Under the leadership of Tom’s father and company president, Fred Baker Jr., Salem Welding continued to expand at its Prospect Street location. The company increased its main shop space to 40,000 square feet and purchased in 2016 a 10,000-square-foot space across the street. Today, it serves customers in the tri-state area and Michigan, particularly in the oil and gas, steel, mining, materials handling and telecommunications industries, Baker says.
Yet anytime an opportunity came up for a job that required machining, “we either didn’t bid on it,” or had to subcontract part of the work to other vendors, Tom Baker says.
At the behest of one customer, Salem Welding expanded its capacity so it could complete jobs from start to finish, he says. In 2018, the company bought its first computer numerical control, or CNC, machine.
“For the first six months, it went fantastic,” he says, prompting the company to buy two more CNC machines – an investment of some $300,000 with another $30,000 to $50,000 in tooling and measuring equipment.
But finding individuals skilled in CNC machining was a challenge for the company, which had never hired machinists before, he says. In addition to machining skills, the company wanted to hire younger people to fill positions, he says.
“I’ve always thought it’s good to hire a younger person, someone that’s either 17 or 18,” he says. “It’s an aging workforce. A lot of our employees are over the age of 50 and some are approaching 60, 65.”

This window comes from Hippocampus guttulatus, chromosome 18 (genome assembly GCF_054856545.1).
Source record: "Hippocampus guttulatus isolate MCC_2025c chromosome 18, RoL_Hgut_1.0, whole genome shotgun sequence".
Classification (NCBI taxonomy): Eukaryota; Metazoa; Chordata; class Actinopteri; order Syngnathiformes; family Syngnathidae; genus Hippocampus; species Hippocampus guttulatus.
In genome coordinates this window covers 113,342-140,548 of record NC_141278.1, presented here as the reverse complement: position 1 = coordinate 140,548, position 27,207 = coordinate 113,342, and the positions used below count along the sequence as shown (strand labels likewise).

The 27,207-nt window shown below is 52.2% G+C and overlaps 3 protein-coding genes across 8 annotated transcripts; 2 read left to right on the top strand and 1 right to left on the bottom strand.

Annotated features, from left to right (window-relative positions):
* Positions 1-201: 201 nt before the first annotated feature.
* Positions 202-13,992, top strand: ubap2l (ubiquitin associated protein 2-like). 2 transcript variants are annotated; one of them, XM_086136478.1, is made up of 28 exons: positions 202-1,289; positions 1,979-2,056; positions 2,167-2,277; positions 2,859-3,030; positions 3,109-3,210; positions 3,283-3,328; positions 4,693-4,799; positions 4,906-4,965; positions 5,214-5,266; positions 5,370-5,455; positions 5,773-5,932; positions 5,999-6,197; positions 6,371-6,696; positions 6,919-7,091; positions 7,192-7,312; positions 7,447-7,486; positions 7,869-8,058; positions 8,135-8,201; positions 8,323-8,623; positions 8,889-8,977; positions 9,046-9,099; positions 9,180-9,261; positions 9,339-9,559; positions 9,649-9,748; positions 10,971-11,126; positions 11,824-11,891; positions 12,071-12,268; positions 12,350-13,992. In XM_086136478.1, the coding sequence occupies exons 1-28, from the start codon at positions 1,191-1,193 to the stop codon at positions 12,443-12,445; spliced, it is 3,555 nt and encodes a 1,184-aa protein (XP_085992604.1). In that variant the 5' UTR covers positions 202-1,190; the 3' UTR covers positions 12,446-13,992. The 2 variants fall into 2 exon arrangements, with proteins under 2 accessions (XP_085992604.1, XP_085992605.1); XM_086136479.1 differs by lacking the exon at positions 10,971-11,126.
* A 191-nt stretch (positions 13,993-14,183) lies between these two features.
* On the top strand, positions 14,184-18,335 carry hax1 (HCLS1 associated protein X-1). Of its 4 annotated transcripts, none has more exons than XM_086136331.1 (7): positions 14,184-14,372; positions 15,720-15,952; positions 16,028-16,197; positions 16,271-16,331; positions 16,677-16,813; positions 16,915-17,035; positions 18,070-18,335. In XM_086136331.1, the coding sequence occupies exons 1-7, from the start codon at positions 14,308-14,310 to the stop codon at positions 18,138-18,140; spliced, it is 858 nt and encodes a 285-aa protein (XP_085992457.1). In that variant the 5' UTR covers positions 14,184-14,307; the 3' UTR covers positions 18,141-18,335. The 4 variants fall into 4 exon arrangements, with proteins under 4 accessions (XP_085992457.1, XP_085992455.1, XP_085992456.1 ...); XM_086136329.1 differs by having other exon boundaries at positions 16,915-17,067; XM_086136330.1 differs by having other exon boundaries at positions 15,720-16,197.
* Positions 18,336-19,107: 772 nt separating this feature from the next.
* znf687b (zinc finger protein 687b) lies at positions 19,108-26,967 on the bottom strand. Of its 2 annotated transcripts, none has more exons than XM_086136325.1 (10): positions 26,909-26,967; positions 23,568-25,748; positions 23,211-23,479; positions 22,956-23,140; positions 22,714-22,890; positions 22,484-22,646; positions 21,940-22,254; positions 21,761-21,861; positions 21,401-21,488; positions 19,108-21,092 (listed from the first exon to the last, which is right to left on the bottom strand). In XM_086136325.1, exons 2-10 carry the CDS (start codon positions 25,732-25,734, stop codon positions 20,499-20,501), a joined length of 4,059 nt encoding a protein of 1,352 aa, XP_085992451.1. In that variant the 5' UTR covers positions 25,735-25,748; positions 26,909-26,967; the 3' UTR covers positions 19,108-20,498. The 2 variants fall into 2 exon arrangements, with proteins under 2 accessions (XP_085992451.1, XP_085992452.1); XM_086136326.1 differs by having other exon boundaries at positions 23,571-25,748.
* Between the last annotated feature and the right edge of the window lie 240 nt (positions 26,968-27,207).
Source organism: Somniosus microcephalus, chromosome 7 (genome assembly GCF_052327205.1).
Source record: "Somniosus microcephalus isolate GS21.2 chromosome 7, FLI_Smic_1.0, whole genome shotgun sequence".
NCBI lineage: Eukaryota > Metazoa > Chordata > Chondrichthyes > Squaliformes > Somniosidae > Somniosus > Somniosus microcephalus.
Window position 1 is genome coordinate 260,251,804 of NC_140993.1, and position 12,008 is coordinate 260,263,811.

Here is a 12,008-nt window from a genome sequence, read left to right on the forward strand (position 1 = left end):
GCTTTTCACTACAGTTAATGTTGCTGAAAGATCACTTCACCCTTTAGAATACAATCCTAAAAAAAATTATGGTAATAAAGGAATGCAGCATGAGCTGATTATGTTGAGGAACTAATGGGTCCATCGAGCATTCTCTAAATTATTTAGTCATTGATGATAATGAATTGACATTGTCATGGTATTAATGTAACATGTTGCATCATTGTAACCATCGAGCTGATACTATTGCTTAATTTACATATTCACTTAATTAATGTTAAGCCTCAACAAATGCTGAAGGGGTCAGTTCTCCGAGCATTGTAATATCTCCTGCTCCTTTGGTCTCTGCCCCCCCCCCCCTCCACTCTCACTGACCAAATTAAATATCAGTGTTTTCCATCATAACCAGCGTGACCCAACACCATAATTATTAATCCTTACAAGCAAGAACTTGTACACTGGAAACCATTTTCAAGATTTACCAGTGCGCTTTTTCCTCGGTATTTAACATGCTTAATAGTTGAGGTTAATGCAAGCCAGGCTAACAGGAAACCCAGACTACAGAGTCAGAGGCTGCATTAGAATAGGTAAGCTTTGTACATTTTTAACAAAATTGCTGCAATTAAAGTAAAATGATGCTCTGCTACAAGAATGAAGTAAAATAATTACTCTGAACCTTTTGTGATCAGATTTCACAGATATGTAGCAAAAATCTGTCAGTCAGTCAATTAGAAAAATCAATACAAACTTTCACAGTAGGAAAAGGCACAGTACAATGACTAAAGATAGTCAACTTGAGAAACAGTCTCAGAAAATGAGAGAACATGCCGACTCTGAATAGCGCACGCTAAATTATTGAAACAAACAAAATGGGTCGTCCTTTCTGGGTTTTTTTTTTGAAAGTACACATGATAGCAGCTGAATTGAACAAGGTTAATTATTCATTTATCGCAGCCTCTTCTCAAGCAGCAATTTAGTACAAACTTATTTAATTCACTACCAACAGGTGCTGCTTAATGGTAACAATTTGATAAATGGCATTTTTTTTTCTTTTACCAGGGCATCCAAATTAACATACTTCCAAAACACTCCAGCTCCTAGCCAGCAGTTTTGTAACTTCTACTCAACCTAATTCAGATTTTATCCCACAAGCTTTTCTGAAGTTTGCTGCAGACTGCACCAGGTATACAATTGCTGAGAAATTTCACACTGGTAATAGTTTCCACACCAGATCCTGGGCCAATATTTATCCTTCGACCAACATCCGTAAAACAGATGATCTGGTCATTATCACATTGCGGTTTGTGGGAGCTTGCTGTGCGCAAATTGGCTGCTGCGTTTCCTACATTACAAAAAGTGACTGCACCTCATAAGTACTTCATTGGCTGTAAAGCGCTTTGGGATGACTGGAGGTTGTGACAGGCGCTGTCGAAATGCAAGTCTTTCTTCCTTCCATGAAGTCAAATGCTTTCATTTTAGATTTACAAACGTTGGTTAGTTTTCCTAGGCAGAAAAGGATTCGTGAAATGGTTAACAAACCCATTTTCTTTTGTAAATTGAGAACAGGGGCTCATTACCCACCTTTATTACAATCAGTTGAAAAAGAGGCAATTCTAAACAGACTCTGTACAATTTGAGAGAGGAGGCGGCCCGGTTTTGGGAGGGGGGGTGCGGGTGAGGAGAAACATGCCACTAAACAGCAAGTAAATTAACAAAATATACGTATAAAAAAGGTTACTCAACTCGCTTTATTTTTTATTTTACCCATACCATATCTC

Bush came in from the CCCTC “super knowledgeable” in machining, Baker says. Shortly after starting his apprenticeship at the company, Bush began familiarizing himself with the equipment and learning how to run it. A few months later, he was reading prints and programming jobs on his own, Baker says.
“Now, I can give him a skid of material and a job packet and he’s pretty much able to do the whole thing as far as programming, running it, cleaning it, [quality checking] it and getting it ready to ship,” he says.
Machining accounted for a 20% increase in business at Salem Welding, “and it seems to keep increasing,” Baker says. Between Bush and a second machinist, the shop does about 45 hours a week of machining work.
The only thing preventing even more growth is a need for more equipment and machinists, Baker says. After the new year, he expects things to pick up again and looks to hire a few machinists and buy a few more machines. The company employs 25.
“It’s a matter of getting machines in here and finding the right people,” he says. Baker plans to stick with the MVMC’s apprenticeship program for machining and welding hires, he says.
Currently, 260 apprentices are going through the program and the MVMC is getting positive feedback from member companies, Borza says. Although grant funding for the program ends September 2021, she says continuing the program is one of the organization’s top priorities and affirms it has resources in place to do so.
“Companies are using apprenticeships to show somebody like Zach that it’s not a dead-end job and they will continue to invest in them and support their growth,” she says.
And that’s something Bush will take advantage of. While he plans to stay here and work at Salem Welding, he looks to add to what he’s already learned by attending a trade school.
“The career center pushes you going to college or a trade school,” he says. “They don’t want you just to do the two years and stop. They want you to keep growing to be the best person you can be and learn the most you can about your trade.”
Pictured: Zach Bush is a senior at the Columbiana County Career and Technical Center and a machinist at Salem Welding & Supply.